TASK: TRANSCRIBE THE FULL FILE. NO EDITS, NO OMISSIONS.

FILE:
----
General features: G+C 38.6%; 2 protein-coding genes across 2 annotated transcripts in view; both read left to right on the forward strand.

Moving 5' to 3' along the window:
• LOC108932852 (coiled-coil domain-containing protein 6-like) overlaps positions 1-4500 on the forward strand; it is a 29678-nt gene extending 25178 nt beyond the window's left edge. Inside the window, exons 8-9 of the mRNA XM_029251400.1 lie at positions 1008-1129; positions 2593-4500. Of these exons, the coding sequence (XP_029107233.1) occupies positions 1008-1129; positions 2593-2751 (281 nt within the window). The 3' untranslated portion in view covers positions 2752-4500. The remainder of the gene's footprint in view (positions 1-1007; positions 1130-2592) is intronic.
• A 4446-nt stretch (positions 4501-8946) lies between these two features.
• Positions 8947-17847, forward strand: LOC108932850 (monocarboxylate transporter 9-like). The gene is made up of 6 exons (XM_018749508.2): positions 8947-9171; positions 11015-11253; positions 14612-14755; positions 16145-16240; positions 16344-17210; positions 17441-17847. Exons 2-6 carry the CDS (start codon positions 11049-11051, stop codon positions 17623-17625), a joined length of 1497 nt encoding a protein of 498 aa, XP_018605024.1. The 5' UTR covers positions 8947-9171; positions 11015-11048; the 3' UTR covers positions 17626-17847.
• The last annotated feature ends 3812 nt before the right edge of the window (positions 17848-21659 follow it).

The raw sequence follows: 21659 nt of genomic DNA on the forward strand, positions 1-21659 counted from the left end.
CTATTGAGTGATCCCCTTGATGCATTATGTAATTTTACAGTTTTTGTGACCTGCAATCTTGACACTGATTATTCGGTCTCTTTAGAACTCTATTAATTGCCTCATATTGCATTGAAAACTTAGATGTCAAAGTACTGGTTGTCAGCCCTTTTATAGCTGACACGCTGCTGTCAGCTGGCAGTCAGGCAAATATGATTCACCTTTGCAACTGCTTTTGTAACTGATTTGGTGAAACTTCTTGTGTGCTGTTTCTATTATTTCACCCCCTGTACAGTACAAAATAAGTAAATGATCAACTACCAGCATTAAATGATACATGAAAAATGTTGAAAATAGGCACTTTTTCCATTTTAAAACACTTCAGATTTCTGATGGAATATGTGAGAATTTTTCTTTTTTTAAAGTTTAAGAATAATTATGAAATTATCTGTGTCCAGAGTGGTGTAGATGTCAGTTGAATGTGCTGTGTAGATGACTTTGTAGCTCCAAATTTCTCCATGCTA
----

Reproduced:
General features: G+C 38.6%; 2 protein-coding genes across 2 annotated transcripts in view; both read left to right on the forward strand.

Moving 5' to 3' along the window:
• LOC108932852 (coiled-coil domain-containing protein 6-like) overlaps positions 1-4500 on the forward strand; it is a 29678-nt gene extending 25178 nt beyond the window's left edge. Inside the window, exons 8-9 of the mRNA XM_029251400.1 lie at positions 1008-1129; positions 2593-4500. Of these exons, the coding sequence (XP_029107233.1) occupies positions 1008-1129; positions 2593-2751 (281 nt within the window). The 3' untranslated portion in view covers positions 2752-4500. The remainder of the gene's footprint in view (positions 1-1007; positions 1130-2592) is intronic.
• A 4446-nt stretch (positions 4501-8946) lies between these two features.
• Positions 8947-17847, forward strand: LOC108932850 (monocarboxylate transporter 9-like). The gene is made up of 6 exons (XM_018749508.2): positions 8947-9171; positions 11015-11253; positions 14612-14755; positions 16145-16240; positions 16344-17210; positions 17441-17847. Exons 2-6 carry the CDS (start codon positions 11049-11051, stop codon positions 17623-17625), a joined length of 1497 nt encoding a protein of 498 aa, XP_018605024.1. The 5' UTR covers positions 8947-9171; positions 11015-11048; the 3' UTR covers positions 17626-17847.
• The last annotated feature ends 3812 nt before the right edge of the window (positions 17848-21659 follow it).

The raw sequence follows: 21659 nt of genomic DNA on the forward strand, positions 1-21659 counted from the left end.
CTATTGAGTGATCCCCTTGATGCATTATGTAATTTTACAGTTTTTGTGACCTGCAATCTTGACACTGATTATTCGGTCTCTTTAGAACTCTATTAATTGCCTCATATTGCATTGAAAACTTAGATGTCAAAGTACTGGTTGTCAGCCCTTTTATAGCTGACACGCTGCTGTCAGCTGGCAGTCAGGCAAATATGATTCACCTTTGCAACTGCTTTTGTAACTGATTTGGTGAAACTTCTTGTGTGCTGTTTCTATTATTTCACCCCCTGTACAGTACAAAATAAGTAAATGATCAACTACCAGCATTAAATGATACATGAAAAATGTTGAAAATAGGCACTTTTTCCATTTTAAAACACTTCAGATTTCTGATGGAATATGTGAGAATTTTTCTTTTTTTAAAGTTTAAGAATAATTATGAAATTATCTGTGTCCAGAGTGGTGTAGATGTCAGTTGAATGTGCTGTGTAGATGACTTTGTAGCTCCAAATTTCTCCATGCTA